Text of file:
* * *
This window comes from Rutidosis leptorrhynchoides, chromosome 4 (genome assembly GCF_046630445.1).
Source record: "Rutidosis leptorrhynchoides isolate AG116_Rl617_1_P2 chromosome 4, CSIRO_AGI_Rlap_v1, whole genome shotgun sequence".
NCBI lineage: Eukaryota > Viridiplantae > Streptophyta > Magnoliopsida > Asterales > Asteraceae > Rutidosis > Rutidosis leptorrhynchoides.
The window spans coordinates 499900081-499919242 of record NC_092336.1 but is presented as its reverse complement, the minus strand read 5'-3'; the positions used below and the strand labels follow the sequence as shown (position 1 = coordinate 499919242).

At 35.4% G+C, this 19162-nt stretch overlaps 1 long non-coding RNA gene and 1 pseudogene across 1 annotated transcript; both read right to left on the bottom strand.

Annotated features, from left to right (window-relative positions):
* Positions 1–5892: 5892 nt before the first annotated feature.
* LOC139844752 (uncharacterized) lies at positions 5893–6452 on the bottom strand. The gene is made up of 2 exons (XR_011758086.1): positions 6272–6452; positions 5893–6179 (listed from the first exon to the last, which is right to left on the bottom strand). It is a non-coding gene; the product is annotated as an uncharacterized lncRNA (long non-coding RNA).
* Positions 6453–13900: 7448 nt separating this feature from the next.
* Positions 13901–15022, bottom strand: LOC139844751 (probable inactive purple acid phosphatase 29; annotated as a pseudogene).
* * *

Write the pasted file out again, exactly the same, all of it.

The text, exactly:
This window comes from Rutidosis leptorrhynchoides, chromosome 4 (genome assembly GCF_046630445.1).
Source record: "Rutidosis leptorrhynchoides isolate AG116_Rl617_1_P2 chromosome 4, CSIRO_AGI_Rlap_v1, whole genome shotgun sequence".
NCBI lineage: Eukaryota > Viridiplantae > Streptophyta > Magnoliopsida > Asterales > Asteraceae > Rutidosis > Rutidosis leptorrhynchoides.
The window spans coordinates 499900081-499919242 of record NC_092336.1 but is presented as its reverse complement, the minus strand read 5'-3'; the positions used below and the strand labels follow the sequence as shown (position 1 = coordinate 499919242).

At 35.4% G+C, this 19162-nt stretch overlaps 1 long non-coding RNA gene and 1 pseudogene across 1 annotated transcript; both read right to left on the bottom strand.

Annotated features, from left to right (window-relative positions):
* Positions 1–5892: 5892 nt before the first annotated feature.
* LOC139844752 (uncharacterized) lies at positions 5893–6452 on the bottom strand. The gene is made up of 2 exons (XR_011758086.1): positions 6272–6452; positions 5893–6179 (listed from the first exon to the last, which is right to left on the bottom strand). It is a non-coding gene; the product is annotated as an uncharacterized lncRNA (long non-coding RNA).
* Positions 6453–13900: 7448 nt separating this feature from the next.
* Positions 13901–15022, bottom strand: LOC139844751 (probable inactive purple acid phosphatase 29; annotated as a pseudogene).